When including titles on the address of your cover letter, make sure you are using the correct title. The importance of using an accurate table is more important in certain cases than others. Use your own discretion when it comes to titling names in cover letters.
For example, if you are applying to work for a doctor or medical group, at a law firm or perhaps under a professor or scholarly figure, definitely use the precise title name on your cover letter. These titles might include “Dr.,” “Prof.,” or “Sgt.”
If you are unsure of the title of whomever you are addressing your cover letter to, do some research. Just as the employer will do its research on you, they want to see that you care and are willing to put in a little elbow grease to be in consideration for the open position.
Do your research by utilizing the amazing resources located at your fingertips a.k.a. the World Wide Web. LinkedIn, Google and the company’s website will be your best friend when it comes to applying for jobs.
Not only do these resources help you find jobs, the help you find useful information to boost your chances of gaining the job. If you are unsure of a contact’s title, use one or all of these free resources to narrow down the contact’s appropriate title and full name.
The Importance of Correct Gender Titles
If you are including a name in the address of your cover letter, be sure to include the correct gender. Most people express the title or gender by way of “ma’am,” “Ms.,” or “Mr.,’ but consider that in today’s booming gender fluidity movement, that correct titles are substantially important.
Incorrect gender title might potentially throw you out of the category for getting the job.
We are not cutting any corners here when it comes to how to address a cover letter. One option if you do have the person’s name but do not have the person’s gender is to include the first and last name in the greeting without adding a title.
This gives you the opportunity to still make your greeting personal without becoming exclusive. Use the modern resources of today such as LinkedIn, to potentially find the person’s full name or preferred title.
You can also you the person’s title at the company to identify them on a cover letter. This is a wonderful option to avoid the hazards and uncertainty of adding a title, gender or unnecessary details to your cover letter.
Always Create an Email Subject Line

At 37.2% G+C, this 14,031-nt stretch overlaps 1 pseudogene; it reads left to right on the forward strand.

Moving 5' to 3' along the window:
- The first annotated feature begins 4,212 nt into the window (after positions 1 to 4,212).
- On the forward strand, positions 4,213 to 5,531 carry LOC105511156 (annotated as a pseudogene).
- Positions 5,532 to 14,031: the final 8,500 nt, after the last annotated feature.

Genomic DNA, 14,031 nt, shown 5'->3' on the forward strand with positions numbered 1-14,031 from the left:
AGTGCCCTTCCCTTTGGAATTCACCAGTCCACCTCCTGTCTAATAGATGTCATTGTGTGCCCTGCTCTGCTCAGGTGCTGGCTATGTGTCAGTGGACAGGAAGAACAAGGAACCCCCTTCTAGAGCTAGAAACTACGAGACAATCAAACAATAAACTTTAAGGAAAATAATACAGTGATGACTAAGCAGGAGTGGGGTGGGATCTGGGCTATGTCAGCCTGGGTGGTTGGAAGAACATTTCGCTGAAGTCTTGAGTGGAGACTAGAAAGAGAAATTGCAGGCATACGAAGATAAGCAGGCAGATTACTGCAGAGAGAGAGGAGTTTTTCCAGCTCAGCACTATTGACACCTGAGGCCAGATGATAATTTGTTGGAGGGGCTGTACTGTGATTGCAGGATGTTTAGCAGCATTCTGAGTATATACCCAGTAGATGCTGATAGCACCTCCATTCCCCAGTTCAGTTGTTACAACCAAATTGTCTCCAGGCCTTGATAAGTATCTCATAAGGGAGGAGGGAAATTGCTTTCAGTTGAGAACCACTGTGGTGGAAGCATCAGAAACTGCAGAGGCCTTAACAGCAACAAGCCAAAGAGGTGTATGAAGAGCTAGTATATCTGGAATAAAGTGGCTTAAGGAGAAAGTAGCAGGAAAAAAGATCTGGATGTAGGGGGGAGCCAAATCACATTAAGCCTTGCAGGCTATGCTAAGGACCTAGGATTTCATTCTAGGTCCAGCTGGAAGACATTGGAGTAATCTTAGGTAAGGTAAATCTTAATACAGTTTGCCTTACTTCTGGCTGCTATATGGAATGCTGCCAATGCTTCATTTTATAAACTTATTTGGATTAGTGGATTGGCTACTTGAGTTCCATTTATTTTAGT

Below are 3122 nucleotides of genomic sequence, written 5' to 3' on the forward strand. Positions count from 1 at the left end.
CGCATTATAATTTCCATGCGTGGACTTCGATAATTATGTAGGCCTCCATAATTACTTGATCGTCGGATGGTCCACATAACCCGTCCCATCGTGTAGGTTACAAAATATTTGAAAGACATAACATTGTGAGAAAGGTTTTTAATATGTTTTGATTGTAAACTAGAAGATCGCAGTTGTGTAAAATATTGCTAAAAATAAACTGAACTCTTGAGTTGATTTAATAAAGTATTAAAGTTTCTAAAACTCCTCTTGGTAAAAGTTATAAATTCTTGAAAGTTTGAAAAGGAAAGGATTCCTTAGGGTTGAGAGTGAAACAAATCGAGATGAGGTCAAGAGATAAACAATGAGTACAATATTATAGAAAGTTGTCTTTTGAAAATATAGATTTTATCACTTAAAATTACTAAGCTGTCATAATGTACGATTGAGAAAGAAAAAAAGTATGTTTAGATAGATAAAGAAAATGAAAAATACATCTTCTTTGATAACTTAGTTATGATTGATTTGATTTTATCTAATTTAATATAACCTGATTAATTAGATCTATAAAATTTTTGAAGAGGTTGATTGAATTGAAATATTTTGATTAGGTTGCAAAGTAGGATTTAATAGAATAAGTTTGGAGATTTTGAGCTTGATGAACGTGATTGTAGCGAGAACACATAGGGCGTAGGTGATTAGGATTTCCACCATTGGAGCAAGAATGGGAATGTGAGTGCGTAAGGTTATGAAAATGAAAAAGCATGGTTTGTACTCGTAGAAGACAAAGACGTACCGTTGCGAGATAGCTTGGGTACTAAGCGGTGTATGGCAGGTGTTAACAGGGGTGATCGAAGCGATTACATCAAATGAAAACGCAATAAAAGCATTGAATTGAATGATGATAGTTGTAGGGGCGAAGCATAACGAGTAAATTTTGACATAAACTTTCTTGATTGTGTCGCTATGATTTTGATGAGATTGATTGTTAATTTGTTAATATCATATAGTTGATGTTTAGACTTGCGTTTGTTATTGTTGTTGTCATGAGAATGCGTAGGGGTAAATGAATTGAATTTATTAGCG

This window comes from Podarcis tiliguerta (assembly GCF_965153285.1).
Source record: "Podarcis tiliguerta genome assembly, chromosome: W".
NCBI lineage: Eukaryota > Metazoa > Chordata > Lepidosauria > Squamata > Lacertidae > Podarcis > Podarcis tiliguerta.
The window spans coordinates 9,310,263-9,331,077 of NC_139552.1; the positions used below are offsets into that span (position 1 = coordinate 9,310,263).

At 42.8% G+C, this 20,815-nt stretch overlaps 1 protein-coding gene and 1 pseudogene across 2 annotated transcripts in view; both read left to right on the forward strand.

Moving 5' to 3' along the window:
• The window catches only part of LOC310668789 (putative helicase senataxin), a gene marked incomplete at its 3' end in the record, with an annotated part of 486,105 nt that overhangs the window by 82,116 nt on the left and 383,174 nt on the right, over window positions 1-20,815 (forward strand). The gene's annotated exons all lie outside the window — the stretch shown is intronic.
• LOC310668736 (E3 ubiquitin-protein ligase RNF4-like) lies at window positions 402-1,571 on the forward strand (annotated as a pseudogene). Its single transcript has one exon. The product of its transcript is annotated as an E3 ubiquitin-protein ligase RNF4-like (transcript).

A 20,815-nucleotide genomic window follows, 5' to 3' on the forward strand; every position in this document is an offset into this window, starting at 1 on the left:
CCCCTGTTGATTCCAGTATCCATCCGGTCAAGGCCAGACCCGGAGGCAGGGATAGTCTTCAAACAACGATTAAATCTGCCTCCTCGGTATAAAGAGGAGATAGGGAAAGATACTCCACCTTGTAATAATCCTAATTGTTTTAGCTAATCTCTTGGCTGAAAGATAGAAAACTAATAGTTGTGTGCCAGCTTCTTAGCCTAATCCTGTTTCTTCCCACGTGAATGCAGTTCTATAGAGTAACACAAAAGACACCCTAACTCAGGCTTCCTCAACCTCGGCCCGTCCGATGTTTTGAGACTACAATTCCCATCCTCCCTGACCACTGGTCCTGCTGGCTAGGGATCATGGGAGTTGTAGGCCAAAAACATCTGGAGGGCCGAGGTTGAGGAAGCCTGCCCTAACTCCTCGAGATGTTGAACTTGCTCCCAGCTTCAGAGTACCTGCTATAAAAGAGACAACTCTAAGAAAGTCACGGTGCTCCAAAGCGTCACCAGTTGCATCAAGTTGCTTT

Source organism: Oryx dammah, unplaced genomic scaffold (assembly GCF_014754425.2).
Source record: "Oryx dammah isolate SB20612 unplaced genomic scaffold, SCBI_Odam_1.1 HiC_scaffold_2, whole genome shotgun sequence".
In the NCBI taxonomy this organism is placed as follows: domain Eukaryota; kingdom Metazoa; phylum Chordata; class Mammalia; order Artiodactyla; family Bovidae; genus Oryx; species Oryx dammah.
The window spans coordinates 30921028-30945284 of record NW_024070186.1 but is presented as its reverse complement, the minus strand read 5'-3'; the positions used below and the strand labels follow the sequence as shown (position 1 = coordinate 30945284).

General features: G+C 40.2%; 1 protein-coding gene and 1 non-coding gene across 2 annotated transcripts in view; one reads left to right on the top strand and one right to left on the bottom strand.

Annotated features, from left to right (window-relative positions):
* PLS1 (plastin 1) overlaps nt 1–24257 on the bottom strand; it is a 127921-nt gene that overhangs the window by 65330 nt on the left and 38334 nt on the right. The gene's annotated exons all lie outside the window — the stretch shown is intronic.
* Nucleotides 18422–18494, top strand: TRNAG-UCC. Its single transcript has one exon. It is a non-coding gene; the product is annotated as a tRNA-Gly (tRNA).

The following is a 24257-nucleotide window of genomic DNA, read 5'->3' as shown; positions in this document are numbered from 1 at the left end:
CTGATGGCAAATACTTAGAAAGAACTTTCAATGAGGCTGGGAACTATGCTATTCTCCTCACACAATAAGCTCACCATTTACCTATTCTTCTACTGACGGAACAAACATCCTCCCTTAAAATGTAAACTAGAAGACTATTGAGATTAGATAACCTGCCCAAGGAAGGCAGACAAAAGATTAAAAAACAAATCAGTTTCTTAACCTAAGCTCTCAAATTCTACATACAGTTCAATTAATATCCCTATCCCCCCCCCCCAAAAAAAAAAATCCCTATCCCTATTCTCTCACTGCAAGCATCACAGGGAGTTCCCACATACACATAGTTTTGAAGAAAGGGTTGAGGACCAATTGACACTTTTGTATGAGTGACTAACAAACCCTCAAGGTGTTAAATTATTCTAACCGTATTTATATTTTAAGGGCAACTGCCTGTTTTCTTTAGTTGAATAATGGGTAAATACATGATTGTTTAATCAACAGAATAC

A key component of successfully addressing and delivering your cover letter and job application is to properly send submit your job application, resume and cover letter. Most all jobs are found and applied for online.
In today’s modern age of technology and digital interfaces, it is pretty safe to say that you will be submitting your cover letter in the form of an email. Let us save you some trouble and guarantee that your email is warmly received.
This means always including a strong subject line as the subject of your email. The subject of your email can determine whether your email gets opened or not, and chances are, if you do not include a subject line, your email is not getting opened.
Make sure to fill in the subject line of your email with the key information needed to determine if your email is important or not. Never leave the subject line blank. In fact, leave a clear and concise subject line that will entice the reader to open your email and figure out what you are all about.
Your ‘You-ness’ Sets You Apart
There is only one of you. There is no one else exactly like you. Use the incredible fact that you offer something completely unique and genuine – that the employer cannot help but call you to find out more about this uniquely-you person.
Think of your cover letter as a sales letter of your you-ness. Use a few key facts and values you possess to woo over the attention of the hiring manager and have them oozing with curiosity and interest in exactly what your you-ness entails.
Your cover letter is your opportunity to use your secret weapon – you! Because like we said earlier, you are the only you there is. Do not sell yourself short and create a cover letter that sells your value to every potential employer you contact.